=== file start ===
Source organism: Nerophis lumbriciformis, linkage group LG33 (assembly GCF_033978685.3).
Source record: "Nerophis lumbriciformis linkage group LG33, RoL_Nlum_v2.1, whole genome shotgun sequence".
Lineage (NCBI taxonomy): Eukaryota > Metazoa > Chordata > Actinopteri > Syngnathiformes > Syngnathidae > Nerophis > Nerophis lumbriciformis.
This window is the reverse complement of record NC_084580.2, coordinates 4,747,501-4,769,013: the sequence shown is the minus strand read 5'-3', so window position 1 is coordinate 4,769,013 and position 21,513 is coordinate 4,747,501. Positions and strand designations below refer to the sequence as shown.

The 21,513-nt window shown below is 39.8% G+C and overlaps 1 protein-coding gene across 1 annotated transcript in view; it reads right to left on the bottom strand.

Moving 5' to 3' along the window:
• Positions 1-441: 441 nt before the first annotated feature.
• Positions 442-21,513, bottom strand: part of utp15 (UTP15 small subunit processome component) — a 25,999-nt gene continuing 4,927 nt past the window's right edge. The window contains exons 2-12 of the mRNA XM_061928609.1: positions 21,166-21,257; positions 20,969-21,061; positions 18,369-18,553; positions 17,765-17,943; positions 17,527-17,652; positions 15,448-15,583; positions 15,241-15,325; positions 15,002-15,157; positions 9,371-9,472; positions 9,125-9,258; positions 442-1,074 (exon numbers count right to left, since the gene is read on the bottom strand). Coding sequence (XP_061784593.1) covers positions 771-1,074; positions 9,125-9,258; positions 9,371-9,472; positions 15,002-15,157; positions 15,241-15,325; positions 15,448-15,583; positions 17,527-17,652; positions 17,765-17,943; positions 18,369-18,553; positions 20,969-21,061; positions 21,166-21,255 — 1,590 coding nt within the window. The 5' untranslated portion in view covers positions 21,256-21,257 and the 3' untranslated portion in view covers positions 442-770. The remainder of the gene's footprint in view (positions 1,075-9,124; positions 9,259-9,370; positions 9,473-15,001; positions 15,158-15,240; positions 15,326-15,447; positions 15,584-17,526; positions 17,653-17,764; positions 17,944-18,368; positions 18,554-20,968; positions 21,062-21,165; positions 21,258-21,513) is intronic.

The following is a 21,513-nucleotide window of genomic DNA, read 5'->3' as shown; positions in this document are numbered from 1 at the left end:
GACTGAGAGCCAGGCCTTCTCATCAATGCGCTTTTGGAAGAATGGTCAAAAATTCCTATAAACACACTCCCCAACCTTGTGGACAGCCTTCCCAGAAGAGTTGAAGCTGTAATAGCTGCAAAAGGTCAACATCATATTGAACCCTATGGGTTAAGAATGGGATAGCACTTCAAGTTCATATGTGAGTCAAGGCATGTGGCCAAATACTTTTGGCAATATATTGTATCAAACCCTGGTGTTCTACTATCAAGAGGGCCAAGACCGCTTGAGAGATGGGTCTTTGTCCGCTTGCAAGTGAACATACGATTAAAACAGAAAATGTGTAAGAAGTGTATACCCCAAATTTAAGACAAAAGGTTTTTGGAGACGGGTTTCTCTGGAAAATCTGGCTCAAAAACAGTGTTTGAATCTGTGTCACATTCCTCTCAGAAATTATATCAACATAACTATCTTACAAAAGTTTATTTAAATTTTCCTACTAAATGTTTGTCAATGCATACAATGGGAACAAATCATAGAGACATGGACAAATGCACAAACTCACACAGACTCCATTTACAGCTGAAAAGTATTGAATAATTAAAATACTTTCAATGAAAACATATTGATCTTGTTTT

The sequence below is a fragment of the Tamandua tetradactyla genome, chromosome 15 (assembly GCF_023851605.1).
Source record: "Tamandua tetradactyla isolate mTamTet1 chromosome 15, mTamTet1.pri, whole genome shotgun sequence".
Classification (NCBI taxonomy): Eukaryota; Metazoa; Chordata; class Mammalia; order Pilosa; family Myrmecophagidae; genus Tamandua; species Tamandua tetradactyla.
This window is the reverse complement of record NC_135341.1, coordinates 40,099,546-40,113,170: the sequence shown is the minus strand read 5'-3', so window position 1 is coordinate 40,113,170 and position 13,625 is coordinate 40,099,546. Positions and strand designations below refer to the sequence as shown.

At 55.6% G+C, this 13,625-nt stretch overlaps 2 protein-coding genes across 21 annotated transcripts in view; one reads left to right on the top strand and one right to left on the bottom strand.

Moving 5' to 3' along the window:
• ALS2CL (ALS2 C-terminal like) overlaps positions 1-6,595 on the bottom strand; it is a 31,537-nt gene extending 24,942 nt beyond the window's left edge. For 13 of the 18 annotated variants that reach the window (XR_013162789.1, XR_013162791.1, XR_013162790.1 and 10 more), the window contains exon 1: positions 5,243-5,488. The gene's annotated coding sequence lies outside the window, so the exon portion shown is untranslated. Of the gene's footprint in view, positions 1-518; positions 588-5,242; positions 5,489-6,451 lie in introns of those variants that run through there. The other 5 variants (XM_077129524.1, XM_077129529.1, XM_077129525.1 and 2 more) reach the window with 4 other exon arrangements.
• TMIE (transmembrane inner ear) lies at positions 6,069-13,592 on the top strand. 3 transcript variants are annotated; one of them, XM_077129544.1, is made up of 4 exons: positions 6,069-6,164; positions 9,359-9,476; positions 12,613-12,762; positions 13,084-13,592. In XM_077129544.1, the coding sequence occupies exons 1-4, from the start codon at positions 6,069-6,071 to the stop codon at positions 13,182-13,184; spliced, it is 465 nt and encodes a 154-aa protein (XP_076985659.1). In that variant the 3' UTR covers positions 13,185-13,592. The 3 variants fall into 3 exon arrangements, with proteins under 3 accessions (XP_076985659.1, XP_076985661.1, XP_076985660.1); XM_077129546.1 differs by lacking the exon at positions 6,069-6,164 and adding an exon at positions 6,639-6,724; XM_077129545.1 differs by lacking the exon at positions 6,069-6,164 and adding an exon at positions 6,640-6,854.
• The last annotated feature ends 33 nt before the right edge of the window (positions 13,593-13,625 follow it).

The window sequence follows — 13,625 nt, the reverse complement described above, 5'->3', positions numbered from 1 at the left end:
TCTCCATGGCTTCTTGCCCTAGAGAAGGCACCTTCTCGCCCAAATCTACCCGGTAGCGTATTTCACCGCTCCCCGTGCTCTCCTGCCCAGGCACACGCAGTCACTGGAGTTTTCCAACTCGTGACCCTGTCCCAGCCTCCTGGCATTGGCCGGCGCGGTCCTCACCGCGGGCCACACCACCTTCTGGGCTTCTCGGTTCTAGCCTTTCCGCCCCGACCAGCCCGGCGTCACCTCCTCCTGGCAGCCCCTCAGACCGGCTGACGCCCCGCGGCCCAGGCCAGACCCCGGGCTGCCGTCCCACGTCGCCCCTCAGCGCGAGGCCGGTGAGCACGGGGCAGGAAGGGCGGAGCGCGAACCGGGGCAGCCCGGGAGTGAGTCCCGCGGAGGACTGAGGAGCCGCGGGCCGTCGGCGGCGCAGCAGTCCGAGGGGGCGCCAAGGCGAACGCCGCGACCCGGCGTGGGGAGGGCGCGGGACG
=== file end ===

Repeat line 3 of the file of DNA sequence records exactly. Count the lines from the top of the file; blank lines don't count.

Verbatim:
Lineage (NCBI taxonomy): Eukaryota > Metazoa > Chordata > Actinopteri > Syngnathiformes > Syngnathidae > Nerophis > Nerophis lumbriciformis.